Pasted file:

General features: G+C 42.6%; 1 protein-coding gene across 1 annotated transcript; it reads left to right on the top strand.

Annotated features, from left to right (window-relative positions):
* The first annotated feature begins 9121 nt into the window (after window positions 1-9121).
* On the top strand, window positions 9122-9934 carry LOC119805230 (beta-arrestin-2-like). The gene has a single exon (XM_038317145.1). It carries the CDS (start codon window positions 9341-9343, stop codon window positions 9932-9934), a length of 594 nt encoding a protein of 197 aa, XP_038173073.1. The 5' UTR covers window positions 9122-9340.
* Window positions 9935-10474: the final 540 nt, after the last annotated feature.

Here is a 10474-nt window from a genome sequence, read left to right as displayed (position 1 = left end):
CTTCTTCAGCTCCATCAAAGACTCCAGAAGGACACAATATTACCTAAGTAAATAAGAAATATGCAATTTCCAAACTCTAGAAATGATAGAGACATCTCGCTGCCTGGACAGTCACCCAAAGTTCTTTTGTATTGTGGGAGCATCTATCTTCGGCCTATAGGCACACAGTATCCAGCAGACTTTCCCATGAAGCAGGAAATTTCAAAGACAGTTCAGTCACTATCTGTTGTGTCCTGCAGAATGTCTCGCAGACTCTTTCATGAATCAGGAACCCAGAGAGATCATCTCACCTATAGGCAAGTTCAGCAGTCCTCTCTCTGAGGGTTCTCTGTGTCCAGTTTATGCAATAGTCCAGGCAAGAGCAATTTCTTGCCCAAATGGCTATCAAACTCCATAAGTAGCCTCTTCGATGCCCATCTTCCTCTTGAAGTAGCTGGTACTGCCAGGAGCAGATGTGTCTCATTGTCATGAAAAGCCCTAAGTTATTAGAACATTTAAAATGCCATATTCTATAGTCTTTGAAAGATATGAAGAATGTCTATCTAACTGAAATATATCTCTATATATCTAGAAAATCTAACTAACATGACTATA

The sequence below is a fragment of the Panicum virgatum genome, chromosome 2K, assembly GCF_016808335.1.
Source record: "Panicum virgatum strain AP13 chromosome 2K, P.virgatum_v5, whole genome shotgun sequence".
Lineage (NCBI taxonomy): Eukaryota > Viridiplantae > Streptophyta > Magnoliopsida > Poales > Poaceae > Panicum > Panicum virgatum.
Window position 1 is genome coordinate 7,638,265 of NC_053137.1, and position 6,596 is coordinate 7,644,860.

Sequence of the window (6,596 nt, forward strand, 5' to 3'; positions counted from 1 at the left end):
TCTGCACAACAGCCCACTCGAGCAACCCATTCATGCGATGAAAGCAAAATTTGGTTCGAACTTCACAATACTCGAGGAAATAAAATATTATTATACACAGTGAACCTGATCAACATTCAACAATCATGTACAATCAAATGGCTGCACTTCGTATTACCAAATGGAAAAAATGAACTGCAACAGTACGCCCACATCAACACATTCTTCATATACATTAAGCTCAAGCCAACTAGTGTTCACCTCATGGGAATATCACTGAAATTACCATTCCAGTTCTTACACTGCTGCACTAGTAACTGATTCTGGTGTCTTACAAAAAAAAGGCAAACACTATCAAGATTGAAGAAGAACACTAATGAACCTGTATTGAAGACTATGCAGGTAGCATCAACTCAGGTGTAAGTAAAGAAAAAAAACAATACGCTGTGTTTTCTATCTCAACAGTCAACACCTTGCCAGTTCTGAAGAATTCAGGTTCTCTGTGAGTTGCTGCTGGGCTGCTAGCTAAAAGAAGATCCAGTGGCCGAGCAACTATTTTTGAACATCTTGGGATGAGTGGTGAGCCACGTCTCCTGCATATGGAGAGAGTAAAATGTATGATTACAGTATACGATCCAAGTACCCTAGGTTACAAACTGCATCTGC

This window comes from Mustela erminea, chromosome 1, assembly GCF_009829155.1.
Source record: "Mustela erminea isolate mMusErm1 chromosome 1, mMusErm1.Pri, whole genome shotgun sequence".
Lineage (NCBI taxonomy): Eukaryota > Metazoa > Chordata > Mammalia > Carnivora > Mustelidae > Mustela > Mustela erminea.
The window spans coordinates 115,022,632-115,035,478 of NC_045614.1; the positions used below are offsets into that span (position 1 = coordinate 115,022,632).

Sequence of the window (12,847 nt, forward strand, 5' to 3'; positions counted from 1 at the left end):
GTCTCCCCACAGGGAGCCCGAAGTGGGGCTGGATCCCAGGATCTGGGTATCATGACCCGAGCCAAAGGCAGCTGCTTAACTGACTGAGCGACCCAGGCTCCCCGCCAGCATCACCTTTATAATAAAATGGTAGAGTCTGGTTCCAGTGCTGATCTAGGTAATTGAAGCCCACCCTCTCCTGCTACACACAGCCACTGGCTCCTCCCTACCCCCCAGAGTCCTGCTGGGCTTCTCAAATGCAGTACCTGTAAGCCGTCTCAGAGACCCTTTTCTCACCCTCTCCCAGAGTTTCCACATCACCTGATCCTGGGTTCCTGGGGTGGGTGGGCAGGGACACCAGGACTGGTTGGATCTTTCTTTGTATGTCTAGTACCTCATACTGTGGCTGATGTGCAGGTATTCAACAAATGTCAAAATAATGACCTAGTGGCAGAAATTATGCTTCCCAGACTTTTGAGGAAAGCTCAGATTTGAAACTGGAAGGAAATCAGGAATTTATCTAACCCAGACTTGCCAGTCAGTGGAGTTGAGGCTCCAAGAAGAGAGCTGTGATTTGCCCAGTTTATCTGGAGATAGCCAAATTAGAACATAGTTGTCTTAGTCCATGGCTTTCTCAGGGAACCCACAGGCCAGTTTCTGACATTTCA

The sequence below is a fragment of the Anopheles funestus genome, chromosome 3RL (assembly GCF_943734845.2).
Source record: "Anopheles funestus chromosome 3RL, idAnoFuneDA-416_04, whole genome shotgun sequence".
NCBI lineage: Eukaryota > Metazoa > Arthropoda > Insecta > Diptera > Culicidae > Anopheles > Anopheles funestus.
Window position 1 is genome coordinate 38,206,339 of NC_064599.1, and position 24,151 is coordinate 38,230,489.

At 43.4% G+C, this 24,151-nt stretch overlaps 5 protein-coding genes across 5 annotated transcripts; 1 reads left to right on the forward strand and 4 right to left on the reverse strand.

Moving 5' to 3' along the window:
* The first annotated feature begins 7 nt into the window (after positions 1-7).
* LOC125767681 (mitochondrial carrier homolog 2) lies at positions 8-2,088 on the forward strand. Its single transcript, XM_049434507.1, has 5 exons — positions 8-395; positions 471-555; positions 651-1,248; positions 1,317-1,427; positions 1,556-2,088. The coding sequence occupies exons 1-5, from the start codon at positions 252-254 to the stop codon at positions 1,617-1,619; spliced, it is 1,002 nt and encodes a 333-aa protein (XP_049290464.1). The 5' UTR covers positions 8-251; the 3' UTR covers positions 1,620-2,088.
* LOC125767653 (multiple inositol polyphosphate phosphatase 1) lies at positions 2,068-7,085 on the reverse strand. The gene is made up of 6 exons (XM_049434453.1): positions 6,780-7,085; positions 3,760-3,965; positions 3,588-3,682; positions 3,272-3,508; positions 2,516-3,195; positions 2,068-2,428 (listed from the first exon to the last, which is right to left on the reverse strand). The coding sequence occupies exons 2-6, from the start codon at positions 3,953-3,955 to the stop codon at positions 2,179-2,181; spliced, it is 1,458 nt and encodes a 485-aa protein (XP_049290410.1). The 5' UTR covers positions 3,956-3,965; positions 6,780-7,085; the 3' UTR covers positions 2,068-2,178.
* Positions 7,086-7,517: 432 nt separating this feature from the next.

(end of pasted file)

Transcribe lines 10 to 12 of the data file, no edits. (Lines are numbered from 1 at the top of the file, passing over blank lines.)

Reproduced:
Lineage (NCBI taxonomy): Eukaryota > Viridiplantae > Streptophyta > Magnoliopsida > Poales > Poaceae > Panicum > Panicum virgatum.
Window position 1 is genome coordinate 7,638,265 of NC_053137.1, and position 6,596 is coordinate 7,644,860.

Sequence of the window (6,596 nt, forward strand, 5' to 3'; positions counted from 1 at the left end):